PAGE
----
An Afghan intelligence official said on Friday about 60 of these bombs have been made in Pakistan and smuggled into Afghanistan by Islamic fighters belonging to the Hezb-i Islami movement, the official said, requesting anonymity.
The bombs, which carry between 0.5 and 2 kilograms of explosives, can be detonated by remote control and are attached by a magnet to the body of a vehicle.
The sophisticated devices would be used to target vehicles belonging to the NATO-led International Security Assistance Force charged with maintaining security in Kabul, he added.
They could also be used against cars belonging to the United Nations and foreign organisations by militants loyal to the Hezb-i Islami movement of former Afghan premier, fugitive Gulbuddin Hekmatyar, or other insurgents, he warned.
ISAF has informed its personnel of the dangers of these devices and taken the necessary measures, the source said. ISAF spokesman Commander Chris Henderson refused to comment on the devices, citing security reasons.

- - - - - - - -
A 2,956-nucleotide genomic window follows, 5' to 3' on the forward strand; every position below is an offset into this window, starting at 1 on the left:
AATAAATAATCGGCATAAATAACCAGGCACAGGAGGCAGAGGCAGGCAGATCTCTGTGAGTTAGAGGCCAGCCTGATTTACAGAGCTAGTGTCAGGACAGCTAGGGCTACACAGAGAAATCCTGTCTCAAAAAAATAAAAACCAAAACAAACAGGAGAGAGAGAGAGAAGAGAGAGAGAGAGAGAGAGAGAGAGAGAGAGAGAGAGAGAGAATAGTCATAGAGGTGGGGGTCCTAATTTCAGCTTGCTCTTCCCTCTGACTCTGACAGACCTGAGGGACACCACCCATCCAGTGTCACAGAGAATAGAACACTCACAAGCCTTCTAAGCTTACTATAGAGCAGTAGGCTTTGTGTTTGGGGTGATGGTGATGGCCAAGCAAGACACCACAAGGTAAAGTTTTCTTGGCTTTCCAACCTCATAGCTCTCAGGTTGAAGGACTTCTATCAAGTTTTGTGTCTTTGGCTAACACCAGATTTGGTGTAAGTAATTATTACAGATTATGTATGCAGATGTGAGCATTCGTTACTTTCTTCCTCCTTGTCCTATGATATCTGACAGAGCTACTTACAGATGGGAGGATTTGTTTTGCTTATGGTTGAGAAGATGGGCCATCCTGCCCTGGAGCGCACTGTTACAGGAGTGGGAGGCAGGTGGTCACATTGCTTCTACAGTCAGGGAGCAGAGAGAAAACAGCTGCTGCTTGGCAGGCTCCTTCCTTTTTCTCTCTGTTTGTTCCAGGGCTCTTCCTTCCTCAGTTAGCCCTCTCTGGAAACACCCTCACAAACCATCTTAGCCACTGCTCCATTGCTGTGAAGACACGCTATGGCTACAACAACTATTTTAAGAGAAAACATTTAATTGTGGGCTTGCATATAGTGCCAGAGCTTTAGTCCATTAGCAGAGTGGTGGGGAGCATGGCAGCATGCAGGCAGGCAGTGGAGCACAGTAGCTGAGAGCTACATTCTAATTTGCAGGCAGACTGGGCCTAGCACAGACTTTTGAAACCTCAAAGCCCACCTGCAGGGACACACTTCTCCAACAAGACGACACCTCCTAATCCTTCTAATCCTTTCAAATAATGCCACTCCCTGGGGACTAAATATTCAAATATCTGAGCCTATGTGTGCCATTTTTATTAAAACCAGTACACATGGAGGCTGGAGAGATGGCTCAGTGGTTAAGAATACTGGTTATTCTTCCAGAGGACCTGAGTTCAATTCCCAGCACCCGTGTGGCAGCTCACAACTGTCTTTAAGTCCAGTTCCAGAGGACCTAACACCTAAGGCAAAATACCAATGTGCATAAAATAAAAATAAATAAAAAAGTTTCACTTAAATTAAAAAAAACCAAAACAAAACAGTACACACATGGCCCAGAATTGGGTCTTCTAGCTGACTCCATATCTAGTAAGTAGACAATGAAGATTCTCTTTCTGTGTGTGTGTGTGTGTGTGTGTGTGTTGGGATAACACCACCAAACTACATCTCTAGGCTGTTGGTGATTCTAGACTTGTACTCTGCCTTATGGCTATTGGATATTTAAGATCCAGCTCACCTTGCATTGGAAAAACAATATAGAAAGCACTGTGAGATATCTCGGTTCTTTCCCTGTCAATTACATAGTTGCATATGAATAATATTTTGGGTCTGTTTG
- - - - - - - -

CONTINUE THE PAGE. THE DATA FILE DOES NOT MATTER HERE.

In January 2003, the United Nations informed its workers of a similar alert.
On January 27 and 28 of this year, two suicide attacks were carried out against ISAF soldiers, killing a Canadian soldier, a British soldier, an Afghan civilian and the bombers themselves. More than 10 others were injured in the blasts.
Afghan intelligence services also believe bombers are planning attacks in which fake UN vehicles packed with explosives will be detonated.
Four, four-wheel-drive vehicles painted in white and marked as UN cars, and even equipped with radios, have been prepared by groups wanting to stage a major attack in Kabul, but have not yet reached the city, the source said.
Checkpoints into the city have been told to watch out for these cars which are expected to try to enter Kabul from the west, he said.